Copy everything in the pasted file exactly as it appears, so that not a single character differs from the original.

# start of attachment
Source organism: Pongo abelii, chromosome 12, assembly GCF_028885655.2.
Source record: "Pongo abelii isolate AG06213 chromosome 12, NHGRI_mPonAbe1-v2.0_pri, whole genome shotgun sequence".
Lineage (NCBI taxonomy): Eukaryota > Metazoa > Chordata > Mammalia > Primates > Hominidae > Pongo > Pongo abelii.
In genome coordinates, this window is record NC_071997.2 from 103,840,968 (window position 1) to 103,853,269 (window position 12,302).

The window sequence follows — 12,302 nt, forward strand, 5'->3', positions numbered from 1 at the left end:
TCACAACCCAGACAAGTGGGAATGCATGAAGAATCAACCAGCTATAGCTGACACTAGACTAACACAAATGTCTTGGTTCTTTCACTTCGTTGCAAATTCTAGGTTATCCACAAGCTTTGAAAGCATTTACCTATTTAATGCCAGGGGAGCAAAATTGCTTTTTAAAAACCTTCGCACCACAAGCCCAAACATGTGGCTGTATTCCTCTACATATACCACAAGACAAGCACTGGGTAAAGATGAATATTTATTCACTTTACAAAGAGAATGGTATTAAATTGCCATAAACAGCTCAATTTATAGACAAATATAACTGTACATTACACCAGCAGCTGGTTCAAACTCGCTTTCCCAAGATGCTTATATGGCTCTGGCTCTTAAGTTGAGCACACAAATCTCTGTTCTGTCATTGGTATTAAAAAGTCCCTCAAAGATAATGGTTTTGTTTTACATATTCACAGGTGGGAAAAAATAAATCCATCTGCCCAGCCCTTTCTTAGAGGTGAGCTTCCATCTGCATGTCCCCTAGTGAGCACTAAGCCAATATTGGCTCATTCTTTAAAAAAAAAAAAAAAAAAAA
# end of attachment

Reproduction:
Source organism: Pongo abelii, chromosome 12, assembly GCF_028885655.2.
Source record: "Pongo abelii isolate AG06213 chromosome 12, NHGRI_mPonAbe1-v2.0_pri, whole genome shotgun sequence".
Lineage (NCBI taxonomy): Eukaryota > Metazoa > Chordata > Mammalia > Primates > Hominidae > Pongo > Pongo abelii.
In genome coordinates, this window is record NC_071997.2 from 103,840,968 (window position 1) to 103,853,269 (window position 12,302).

The window sequence follows — 12,302 nt, forward strand, 5'->3', positions numbered from 1 at the left end:
TCACAACCCAGACAAGTGGGAATGCATGAAGAATCAACCAGCTATAGCTGACACTAGACTAACACAAATGTCTTGGTTCTTTCACTTCGTTGCAAATTCTAGGTTATCCACAAGCTTTGAAAGCATTTACCTATTTAATGCCAGGGGAGCAAAATTGCTTTTTAAAAACCTTCGCACCACAAGCCCAAACATGTGGCTGTATTCCTCTACATATACCACAAGACAAGCACTGGGTAAAGATGAATATTTATTCACTTTACAAAGAGAATGGTATTAAATTGCCATAAACAGCTCAATTTATAGACAAATATAACTGTACATTACACCAGCAGCTGGTTCAAACTCGCTTTCCCAAGATGCTTATATGGCTCTGGCTCTTAAGTTGAGCACACAAATCTCTGTTCTGTCATTGGTATTAAAAAGTCCCTCAAAGATAATGGTTTTGTTTTACATATTCACAGGTGGGAAAAAATAAATCCATCTGCCCAGCCCTTTCTTAGAGGTGAGCTTCCATCTGCATGTCCCCTAGTGAGCACTAAGCCAATATTGGCTCATTCTTTAAAAAAAAAAAAAAAAAAAA